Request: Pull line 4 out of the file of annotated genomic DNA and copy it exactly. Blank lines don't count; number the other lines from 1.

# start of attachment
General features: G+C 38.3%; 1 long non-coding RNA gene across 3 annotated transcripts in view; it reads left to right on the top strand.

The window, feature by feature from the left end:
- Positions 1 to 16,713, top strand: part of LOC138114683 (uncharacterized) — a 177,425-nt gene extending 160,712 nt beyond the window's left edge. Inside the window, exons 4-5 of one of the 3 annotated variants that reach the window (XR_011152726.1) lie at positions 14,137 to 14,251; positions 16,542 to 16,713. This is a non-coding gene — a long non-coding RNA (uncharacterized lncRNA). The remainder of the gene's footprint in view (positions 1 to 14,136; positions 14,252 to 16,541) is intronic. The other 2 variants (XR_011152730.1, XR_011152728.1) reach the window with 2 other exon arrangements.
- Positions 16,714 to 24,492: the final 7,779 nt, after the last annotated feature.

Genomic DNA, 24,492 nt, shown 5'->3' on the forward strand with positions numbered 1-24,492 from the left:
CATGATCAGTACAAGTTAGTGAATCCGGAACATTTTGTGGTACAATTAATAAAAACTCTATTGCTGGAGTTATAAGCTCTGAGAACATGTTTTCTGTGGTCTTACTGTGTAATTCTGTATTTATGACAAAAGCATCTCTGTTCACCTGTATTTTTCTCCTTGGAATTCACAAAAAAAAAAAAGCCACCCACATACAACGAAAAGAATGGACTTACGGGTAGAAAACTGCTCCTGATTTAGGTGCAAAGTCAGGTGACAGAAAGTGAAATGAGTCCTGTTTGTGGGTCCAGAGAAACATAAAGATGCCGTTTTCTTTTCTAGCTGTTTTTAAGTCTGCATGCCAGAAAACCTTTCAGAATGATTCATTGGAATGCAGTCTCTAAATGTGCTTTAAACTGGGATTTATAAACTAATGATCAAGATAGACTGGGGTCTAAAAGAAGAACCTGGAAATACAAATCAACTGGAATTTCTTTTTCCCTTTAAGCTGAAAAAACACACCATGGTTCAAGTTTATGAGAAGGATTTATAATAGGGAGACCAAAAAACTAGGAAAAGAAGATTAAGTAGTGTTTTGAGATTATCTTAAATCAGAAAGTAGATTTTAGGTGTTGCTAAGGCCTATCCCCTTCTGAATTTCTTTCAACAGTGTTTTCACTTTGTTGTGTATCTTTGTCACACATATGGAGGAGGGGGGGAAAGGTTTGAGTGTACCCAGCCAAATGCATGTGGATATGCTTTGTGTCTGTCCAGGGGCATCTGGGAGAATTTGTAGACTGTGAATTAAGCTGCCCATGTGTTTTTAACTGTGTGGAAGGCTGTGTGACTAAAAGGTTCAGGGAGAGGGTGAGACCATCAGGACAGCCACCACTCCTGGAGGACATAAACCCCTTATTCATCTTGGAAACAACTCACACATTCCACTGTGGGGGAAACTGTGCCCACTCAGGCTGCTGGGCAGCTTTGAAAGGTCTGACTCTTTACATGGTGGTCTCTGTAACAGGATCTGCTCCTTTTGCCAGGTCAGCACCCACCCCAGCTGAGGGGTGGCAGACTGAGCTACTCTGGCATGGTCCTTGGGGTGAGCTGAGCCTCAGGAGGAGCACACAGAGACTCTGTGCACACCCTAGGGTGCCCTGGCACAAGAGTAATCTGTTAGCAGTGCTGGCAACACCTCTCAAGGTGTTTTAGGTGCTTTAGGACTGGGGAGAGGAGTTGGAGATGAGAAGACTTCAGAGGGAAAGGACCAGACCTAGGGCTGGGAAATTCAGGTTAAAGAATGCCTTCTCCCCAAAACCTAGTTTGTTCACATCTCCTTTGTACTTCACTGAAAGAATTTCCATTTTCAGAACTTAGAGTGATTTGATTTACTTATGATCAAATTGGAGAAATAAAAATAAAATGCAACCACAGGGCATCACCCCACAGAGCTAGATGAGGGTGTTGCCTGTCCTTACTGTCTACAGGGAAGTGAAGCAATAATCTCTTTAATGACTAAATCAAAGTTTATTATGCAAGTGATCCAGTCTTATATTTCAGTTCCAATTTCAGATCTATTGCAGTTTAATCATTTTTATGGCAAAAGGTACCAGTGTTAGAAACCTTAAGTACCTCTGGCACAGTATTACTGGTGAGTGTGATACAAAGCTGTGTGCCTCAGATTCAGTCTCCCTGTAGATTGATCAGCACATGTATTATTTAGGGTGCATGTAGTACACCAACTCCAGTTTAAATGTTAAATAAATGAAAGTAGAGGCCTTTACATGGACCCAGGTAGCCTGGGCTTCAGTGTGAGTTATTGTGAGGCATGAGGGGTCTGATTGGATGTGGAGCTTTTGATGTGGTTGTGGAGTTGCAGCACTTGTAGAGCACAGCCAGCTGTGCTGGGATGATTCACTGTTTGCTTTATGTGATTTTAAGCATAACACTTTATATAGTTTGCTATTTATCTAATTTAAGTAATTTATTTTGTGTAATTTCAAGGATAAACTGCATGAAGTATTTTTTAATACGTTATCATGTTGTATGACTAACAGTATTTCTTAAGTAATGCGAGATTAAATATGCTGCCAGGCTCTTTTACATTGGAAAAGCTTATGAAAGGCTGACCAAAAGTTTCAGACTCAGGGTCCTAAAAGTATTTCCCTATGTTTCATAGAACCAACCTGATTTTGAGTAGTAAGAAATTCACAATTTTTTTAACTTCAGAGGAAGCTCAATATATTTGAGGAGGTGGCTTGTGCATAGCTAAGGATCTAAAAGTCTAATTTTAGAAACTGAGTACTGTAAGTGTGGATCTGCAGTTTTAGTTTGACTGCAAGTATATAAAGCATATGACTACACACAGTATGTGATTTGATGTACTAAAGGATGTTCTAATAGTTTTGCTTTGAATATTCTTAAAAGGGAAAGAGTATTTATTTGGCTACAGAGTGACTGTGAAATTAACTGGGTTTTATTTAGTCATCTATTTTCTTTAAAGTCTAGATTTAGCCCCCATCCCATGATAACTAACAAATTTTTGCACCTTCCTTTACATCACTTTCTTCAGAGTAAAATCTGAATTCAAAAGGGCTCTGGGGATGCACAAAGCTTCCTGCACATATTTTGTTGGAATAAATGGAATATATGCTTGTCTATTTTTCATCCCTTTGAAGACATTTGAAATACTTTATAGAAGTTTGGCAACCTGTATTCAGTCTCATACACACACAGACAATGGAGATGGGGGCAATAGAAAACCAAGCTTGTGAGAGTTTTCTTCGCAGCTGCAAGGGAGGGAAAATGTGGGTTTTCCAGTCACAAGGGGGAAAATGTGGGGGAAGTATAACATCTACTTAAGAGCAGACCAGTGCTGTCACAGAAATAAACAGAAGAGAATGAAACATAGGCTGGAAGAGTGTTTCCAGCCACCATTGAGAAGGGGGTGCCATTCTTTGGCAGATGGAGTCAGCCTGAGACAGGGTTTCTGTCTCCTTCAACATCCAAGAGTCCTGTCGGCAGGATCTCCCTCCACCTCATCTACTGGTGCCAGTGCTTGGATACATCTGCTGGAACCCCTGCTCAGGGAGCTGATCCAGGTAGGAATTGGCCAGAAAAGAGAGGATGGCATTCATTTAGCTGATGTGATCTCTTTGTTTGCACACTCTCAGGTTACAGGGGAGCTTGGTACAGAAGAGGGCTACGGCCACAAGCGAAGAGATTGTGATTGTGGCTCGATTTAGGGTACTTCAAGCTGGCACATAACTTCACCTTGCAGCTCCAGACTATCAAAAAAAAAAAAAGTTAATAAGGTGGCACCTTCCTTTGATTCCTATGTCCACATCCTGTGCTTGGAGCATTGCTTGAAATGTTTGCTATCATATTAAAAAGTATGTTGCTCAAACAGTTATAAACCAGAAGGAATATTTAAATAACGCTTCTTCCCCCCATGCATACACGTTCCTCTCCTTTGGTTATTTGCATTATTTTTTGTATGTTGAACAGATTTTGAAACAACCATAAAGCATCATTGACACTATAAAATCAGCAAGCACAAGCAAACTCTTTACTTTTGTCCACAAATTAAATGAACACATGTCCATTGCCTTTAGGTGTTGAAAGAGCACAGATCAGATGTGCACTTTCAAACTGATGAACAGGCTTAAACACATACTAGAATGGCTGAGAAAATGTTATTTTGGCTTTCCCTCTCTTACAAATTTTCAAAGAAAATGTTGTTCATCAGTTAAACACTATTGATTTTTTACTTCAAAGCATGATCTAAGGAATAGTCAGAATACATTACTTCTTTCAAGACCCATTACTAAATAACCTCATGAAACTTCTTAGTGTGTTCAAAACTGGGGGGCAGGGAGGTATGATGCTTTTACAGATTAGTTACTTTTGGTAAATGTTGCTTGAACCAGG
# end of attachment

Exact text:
- Positions 16,714 to 24,492: the final 7,779 nt, after the last annotated feature.